Looking west from the east end of the canyon from a vantage point on the "backside" of Afton. This is one of the areas frequently visited by Big Horn Sheep.
Looking west from the east end of the canyon from a vantage point on the "backside" of Afton. This is one of the areas frequently visited by Big Horn Sheep.
Looking down into Afton Canyon from the rim above the Cliffside Mine, you can see the river during a particularly wet year.
Looking down into Afton Canyon from the rim above the Cliffside Mine, you can see the river during a particularly wet year.

Take a long look as you drive along that lonely stretch of highway between Barstow and Baker, Calif. Just over there, to the southeast, see those yellowish hills with dark green knobs? See the train chugging along what looks like a river of golden sand? You are driving across an ancient lake bed. If you get off the freeway, you can see where the water rises through the sand and the Mojave River reflects blue sky.

This is Afton Canyon, one of the three places where the Mojave River pushes its way to the surface and the only such site on public land.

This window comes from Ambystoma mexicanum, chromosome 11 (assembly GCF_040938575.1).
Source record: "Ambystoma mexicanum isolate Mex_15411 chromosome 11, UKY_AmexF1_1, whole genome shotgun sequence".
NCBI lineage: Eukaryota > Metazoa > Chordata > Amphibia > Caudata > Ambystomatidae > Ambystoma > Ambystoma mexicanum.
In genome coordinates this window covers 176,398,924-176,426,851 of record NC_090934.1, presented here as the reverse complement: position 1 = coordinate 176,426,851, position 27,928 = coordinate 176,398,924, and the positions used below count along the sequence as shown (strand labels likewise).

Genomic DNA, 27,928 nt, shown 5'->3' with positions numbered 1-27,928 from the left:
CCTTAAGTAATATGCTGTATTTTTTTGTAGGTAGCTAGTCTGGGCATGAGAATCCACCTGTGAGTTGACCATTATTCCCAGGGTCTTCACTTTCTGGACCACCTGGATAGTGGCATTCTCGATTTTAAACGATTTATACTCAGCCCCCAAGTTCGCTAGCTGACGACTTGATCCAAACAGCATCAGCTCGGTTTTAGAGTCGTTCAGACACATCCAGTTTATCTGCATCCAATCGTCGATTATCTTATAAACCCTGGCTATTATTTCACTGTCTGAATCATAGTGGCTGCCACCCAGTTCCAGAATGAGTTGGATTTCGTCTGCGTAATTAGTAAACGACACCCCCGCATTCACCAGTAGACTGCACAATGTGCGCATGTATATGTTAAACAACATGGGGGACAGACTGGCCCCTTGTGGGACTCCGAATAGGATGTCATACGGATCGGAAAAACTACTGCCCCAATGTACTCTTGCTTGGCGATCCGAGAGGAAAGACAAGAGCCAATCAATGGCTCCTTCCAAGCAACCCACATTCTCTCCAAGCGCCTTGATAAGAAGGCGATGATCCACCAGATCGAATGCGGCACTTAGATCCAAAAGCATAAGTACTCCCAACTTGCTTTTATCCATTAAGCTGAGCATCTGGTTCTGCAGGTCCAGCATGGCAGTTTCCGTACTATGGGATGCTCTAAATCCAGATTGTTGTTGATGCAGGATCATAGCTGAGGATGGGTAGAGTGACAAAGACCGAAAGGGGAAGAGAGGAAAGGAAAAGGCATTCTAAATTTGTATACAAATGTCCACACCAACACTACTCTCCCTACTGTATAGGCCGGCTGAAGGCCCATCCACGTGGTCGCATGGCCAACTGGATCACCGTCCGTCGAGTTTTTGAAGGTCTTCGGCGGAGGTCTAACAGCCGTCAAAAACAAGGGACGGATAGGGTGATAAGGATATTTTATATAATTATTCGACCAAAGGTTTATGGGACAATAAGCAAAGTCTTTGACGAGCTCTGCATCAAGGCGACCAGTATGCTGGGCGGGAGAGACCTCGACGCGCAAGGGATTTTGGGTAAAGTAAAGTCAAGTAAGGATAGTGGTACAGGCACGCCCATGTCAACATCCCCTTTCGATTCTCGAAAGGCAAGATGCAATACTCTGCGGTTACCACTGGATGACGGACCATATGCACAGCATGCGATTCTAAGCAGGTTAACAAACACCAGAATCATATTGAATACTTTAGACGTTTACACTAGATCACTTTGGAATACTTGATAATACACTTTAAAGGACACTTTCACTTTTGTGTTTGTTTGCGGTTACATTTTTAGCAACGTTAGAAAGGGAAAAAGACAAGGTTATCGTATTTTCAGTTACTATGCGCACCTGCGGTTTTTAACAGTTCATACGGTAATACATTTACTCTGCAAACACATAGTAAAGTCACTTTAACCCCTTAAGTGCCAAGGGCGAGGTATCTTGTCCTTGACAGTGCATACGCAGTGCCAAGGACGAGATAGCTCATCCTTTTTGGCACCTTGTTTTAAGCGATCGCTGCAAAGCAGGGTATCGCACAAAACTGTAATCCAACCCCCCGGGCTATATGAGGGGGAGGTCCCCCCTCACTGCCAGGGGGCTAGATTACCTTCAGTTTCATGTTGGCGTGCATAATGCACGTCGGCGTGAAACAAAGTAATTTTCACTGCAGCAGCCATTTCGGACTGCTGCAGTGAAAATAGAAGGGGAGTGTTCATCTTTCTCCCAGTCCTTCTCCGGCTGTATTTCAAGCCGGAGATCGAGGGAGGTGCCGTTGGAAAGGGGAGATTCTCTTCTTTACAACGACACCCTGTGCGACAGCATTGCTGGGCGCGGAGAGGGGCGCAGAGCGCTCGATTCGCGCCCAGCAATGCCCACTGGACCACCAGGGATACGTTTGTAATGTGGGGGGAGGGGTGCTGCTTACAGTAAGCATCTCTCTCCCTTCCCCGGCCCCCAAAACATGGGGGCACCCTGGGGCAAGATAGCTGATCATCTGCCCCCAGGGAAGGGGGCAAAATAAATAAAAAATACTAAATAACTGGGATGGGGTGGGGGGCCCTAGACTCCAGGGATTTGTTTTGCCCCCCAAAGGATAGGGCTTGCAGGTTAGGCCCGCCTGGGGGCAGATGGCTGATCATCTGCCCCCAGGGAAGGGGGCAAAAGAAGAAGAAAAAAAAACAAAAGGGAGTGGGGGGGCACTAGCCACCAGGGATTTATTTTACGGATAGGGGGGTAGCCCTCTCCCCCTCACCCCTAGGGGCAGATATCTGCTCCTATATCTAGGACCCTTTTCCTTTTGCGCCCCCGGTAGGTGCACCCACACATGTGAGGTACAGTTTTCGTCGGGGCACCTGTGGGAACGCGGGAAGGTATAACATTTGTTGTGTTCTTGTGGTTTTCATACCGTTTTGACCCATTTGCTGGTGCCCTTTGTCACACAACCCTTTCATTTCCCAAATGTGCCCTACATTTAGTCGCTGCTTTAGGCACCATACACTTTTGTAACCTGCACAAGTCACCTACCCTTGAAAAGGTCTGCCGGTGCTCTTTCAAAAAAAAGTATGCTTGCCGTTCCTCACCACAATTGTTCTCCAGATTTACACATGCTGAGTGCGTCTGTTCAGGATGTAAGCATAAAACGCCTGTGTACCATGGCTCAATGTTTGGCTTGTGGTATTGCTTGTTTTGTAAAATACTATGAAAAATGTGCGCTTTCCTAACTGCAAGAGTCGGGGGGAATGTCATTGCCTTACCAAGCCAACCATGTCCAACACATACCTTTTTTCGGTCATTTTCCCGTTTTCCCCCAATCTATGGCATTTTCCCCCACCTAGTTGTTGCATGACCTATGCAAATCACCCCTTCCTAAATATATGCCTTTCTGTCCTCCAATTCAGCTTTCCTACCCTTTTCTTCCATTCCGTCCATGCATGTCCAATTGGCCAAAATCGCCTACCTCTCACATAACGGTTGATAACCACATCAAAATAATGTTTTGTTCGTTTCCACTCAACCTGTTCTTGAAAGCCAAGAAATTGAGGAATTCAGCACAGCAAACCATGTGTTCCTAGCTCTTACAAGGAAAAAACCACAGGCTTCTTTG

Advertisement

Cave Mountain and its craggy profile, about 37 miles northeast of Barstow, Calif., on Interstate 15, signal you are near the Afton Road exit. The canyon is one of the best places in the Mojave to view wildlife, watch trains and release your inner Ansel Adams — although I think color photography is more suited to the area than Adams’ signature black and white.

I can’t think of anything more magical than water in the desert. By definition a desert is dry, so when you find a free-flowing stream supporting a healthy riparian habitat in an otherwise arid and barren landscape, it is indeed special.

The sides of the canyon are carved into spectacular, multicolored geological formations that give Afton Canyon its majestic title “The Grand Canyon of the Mojave” and changing light conditions make for many photographic opportunities.

Washes and stream channels are good hiking trails and excellent for experiencing natural conditions.

A small canyon opens onto the river bed and is an excellent hike into the colourful hills. Big Horn Sheep droppings were found a short distance up the trail. This hike warrants a return visit and longer exploration!
A small canyon opens onto the river bed and is an excellent hike into the colorful hills. Big Horn Sheep droppings were found a short distance up the trail. This hike warrants a return visit and longer exploration!

Remnants of prehistoric encampments, shorelines of ancient Lake Manix and the fabled Mojave Road are all part of the wonder of the canyon. Caves offered shelter to historic travelers, and a narrow slot canyon is an adventure for today’s modern explorers. (Bring a flashlight!)

Flying over the canyon in a helicopter allowed me a fabulous view of the unique geology, the river bed and the railroad tracks.
Flying over the canyon in a helicopter allowed me a fabulous view of the unique geology, the river bed and the railroad tracks.